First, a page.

Gratitude in Recovery

Published December 3, 2020 by:
gratitude

A Reflection on Thanksgiving Gratitude

Thanksgiving came and went in twenty-four hours, as it does every year. As we all know, Turkey Day is America’s day to Give Thanks. A day of appreciation. Of Gratitude. We get one designated day to shimmy into introspection and think about what makes us happy and fulfilled.

We gather around a feast of gluttony personified with our relatives, friends, and neighbors while sharing why we enjoy living. Recognizing the people and events that make life easier and enjoyable sparks joy in the mind. Gratitude is a cathartic experience– you momentarily relive moments in your memory that make you merry.

People who are navigating through their sobriety, especially during the winter holidays, can find relief by enlisting the help of gratitude. Addiction recovery often feels like trying to hold water in cupped hands; watching cravings slip through the cracks is a reminder to practice habits that will fortify the weak points. Gratitude is a wonderful addition to your recovery tool belt.     

A Thankless Mirror

Thanksgiving highlights a societal issue: people typically don’t express their gratitude for others. Unfortunately, it’s not a common occurrence for people to reminiscence on past positive experiences. As a result, we rarely remind our loved ones of our appreciation for their acts of kindness and thoughtfulness. 

Without gratitude, we slip into cynicism and fall out of positive self-talk practice. The world is forever bustling and it is insanely easy for our mindset to sour. Consequently, our self-talk becomes negative and our mental health takes a turn for the worse.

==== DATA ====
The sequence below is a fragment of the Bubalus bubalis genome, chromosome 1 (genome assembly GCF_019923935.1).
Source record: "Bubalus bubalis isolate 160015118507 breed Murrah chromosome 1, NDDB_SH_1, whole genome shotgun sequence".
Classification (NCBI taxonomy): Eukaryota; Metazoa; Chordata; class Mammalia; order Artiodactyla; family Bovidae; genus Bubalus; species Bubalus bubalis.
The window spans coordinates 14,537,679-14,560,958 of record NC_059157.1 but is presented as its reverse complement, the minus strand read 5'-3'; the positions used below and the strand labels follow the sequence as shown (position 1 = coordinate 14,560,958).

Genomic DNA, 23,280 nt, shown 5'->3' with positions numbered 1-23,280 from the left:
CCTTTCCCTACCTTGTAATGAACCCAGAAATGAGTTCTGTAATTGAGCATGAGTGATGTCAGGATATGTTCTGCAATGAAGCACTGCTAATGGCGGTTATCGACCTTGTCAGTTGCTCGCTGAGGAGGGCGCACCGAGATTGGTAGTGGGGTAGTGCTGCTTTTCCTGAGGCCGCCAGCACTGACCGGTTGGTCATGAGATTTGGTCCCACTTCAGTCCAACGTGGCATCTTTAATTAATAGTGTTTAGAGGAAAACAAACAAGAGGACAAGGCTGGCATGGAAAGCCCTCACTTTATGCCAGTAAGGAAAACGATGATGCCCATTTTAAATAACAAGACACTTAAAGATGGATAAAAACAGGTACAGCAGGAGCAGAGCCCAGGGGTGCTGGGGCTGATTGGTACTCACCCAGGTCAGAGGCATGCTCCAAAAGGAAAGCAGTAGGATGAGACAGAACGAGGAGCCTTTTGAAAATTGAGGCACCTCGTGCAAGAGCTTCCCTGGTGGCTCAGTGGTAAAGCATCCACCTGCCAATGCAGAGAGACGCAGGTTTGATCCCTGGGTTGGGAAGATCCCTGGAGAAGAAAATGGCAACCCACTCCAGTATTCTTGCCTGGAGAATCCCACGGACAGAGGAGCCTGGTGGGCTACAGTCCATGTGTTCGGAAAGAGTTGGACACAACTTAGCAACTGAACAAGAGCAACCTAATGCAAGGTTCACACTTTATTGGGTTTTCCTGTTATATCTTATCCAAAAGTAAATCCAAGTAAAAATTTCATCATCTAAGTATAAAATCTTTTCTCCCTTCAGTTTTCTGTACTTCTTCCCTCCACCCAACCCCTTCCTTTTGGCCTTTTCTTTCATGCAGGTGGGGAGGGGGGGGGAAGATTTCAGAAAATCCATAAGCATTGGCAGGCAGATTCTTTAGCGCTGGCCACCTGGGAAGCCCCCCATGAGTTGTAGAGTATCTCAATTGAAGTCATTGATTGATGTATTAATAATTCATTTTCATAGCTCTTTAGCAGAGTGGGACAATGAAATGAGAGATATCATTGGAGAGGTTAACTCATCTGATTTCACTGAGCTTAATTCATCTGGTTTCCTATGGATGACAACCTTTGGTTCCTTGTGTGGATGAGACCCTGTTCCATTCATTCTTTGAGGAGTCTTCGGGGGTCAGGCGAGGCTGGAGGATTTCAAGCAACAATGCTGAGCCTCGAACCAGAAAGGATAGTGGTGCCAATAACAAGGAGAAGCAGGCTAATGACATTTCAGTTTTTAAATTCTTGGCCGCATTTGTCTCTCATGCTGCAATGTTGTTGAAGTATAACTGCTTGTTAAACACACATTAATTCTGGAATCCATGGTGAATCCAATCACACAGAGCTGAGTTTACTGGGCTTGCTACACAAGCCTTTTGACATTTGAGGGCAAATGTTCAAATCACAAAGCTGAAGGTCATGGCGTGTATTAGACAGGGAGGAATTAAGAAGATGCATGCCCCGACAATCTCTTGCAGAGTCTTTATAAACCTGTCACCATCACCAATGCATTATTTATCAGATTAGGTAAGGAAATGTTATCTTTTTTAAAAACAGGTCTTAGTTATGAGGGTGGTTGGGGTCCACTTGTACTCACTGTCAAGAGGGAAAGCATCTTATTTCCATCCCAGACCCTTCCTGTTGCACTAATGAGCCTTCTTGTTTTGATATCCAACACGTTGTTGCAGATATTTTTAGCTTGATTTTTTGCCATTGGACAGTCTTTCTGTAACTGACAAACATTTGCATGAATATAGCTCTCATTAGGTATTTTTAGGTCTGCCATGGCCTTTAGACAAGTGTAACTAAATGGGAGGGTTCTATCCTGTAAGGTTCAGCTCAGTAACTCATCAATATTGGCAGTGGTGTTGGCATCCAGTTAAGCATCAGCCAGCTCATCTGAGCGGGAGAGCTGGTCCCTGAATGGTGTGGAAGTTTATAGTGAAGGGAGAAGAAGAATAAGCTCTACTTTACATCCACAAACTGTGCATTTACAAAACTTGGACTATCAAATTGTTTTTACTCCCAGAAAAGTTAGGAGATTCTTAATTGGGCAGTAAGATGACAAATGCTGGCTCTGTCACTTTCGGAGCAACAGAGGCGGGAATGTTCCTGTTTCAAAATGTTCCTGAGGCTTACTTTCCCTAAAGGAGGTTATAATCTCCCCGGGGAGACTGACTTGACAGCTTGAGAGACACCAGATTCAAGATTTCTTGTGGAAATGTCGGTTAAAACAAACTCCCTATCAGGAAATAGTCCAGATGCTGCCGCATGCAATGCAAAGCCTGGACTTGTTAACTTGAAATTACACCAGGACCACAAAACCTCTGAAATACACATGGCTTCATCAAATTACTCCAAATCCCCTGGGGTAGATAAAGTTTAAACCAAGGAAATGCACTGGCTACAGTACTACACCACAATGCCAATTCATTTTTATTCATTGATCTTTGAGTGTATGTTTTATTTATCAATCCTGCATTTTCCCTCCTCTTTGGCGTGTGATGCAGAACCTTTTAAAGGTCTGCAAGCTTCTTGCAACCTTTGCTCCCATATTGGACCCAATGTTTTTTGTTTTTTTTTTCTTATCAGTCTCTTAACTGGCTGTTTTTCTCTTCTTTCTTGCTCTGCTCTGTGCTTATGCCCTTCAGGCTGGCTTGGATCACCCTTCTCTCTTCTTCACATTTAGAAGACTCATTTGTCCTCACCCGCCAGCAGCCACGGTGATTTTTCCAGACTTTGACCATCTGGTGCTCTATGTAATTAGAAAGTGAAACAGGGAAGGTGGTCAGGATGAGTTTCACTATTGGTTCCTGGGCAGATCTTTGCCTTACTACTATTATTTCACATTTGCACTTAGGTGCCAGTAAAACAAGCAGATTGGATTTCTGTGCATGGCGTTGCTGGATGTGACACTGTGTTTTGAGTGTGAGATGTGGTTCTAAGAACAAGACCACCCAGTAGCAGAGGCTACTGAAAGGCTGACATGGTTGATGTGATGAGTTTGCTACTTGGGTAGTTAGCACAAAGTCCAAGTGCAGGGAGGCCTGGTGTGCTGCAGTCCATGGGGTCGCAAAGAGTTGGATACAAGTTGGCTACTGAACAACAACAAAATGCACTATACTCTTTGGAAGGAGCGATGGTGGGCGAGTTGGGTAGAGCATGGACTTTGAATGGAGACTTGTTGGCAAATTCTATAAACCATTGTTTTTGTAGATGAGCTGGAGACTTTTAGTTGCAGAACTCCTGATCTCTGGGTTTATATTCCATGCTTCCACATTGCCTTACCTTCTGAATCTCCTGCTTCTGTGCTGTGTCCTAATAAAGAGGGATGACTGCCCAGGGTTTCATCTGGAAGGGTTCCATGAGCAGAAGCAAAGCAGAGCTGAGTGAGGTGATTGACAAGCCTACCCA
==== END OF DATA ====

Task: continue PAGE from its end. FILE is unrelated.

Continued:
Taking Gratitude for Granted

People have one of two mentalities: you’re either grateful for life or take life for granted. When you take things for granted, you begin to expect things to be handed to you. That is a dangerous game. For instance, when we assumed sobriety is just another part of life, seeing it as an inevitability, we lack the diligence to maintain our recovery. Typically, taking sobriety for granted leads people to slip up and relapse back into their addictions. Consequently, these people struggle to return to the path of recovery and often repeat this cycle until they shift into a grateful mindset.  

Assuming that you deserve everything you want out of life without giving thanks and giving back is naive and selfish. Arguably, taking the people that care about you for granted is a nondecision. In truth, these nondecisions are decisions to not return affections. In other words, when you accept the love of friends and family without repaying the favor with gratitude, you are actively rejecting their kindness. 

Thank You, Sobriety

Good mental health is an indispensable factor when maintaining sobriety in recovery. Acknowledging the people who helped you during the hardships of addiction recovery is incredibly impactful. When you thank others for their assistance, it reminds you that you’re not alone. Gratitude illuminates just how much your friends and family care for you. 

Shame haunts the mind of those in early recovery because they focus on the negative memories during their substance abuse that they regret. Specifically, they ruminate over the selfishness of their addiction and fall into the belief that they are undeserving of help. As a result, they either refuse help from others or they’re racked with guilt for accepting. While this may be true, it is important to remember that gratitude is an act of reciprocation. Instead of focusing on feelings of self-inflicted humiliation, thank others for their assistance. Moreover, acknowledging their consideration proves that you appreciate them and reinforces their behavior. Therefore, an indulgence in kindness simultaneously improves the mood of others and your own mood.